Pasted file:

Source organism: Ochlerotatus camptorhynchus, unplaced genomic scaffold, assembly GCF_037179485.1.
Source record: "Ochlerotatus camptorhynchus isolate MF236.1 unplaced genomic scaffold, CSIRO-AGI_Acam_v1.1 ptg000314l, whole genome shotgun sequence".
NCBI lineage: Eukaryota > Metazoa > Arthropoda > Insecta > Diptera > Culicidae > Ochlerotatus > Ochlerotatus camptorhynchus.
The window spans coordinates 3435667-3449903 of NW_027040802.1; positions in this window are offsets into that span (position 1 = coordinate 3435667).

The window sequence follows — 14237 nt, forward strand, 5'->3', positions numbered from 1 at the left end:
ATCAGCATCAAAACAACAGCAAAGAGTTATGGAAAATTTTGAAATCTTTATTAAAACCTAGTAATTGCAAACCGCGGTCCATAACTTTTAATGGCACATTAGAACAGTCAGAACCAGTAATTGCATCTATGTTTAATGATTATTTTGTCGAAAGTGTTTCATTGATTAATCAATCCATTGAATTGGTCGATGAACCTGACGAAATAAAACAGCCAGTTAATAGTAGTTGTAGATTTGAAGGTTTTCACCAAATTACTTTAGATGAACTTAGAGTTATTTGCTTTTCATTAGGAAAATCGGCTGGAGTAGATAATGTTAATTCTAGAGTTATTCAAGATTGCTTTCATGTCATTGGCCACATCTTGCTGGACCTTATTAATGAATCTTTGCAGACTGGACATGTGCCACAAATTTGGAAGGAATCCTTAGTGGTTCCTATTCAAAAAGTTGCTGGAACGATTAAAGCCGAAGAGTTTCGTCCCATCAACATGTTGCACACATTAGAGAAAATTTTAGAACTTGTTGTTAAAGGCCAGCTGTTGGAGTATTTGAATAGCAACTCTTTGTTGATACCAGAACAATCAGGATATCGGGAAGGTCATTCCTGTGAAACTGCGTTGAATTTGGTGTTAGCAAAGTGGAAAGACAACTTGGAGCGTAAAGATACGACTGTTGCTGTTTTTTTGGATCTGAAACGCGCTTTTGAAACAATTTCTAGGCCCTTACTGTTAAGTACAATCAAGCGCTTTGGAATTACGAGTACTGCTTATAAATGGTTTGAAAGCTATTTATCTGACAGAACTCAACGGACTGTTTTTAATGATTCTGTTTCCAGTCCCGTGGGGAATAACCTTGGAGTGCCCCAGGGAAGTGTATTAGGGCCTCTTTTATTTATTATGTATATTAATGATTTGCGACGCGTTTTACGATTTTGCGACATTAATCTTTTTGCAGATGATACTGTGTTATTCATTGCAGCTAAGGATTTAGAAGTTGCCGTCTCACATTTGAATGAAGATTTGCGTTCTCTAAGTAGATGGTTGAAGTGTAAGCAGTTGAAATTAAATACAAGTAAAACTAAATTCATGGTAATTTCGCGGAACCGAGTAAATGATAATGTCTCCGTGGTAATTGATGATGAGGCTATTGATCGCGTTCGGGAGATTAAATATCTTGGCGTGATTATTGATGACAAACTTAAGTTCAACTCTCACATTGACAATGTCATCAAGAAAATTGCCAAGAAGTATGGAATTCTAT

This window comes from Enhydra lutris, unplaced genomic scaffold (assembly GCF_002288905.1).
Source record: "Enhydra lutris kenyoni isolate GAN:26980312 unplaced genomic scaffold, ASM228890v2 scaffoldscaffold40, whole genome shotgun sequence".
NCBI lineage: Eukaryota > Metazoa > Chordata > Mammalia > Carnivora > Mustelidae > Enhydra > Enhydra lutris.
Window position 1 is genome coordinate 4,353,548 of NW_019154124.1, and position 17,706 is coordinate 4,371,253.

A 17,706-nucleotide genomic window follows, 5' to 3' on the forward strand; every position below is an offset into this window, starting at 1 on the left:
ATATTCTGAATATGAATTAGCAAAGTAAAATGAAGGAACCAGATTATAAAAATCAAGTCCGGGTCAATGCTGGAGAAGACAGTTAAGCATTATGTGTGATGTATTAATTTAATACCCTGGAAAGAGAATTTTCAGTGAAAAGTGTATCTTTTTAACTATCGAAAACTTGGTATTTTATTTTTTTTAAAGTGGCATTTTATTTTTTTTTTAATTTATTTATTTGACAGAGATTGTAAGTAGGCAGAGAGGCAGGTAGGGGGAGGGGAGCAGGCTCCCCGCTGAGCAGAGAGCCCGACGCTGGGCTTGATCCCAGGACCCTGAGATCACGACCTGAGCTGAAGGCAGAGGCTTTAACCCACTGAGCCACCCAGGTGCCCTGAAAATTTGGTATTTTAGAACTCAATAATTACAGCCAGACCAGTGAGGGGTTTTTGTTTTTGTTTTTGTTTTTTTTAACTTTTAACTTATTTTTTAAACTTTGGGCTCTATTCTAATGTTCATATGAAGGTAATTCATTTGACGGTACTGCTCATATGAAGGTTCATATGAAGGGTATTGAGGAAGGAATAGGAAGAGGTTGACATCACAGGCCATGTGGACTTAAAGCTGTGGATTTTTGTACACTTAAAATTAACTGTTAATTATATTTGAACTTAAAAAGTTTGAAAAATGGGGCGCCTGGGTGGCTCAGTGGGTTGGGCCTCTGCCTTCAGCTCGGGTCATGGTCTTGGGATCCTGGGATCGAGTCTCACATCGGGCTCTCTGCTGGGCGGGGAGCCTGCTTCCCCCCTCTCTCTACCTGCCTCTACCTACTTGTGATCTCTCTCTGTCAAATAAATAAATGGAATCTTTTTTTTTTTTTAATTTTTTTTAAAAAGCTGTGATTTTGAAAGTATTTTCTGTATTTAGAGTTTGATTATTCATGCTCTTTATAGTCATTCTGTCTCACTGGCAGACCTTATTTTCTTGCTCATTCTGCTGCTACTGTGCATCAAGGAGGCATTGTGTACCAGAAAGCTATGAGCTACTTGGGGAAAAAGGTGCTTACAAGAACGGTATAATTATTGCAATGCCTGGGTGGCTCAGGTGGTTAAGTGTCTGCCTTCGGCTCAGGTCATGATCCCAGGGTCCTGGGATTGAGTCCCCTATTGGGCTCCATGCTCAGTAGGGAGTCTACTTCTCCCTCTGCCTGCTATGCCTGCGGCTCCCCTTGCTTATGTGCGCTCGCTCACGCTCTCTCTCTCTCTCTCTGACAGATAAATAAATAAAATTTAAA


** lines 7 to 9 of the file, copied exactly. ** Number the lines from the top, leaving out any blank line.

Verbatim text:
This window comes from Enhydra lutris, unplaced genomic scaffold (assembly GCF_002288905.1).
Source record: "Enhydra lutris kenyoni isolate GAN:26980312 unplaced genomic scaffold, ASM228890v2 scaffoldscaffold40, whole genome shotgun sequence".
NCBI lineage: Eukaryota > Metazoa > Chordata > Mammalia > Carnivora > Mustelidae > Enhydra > Enhydra lutris.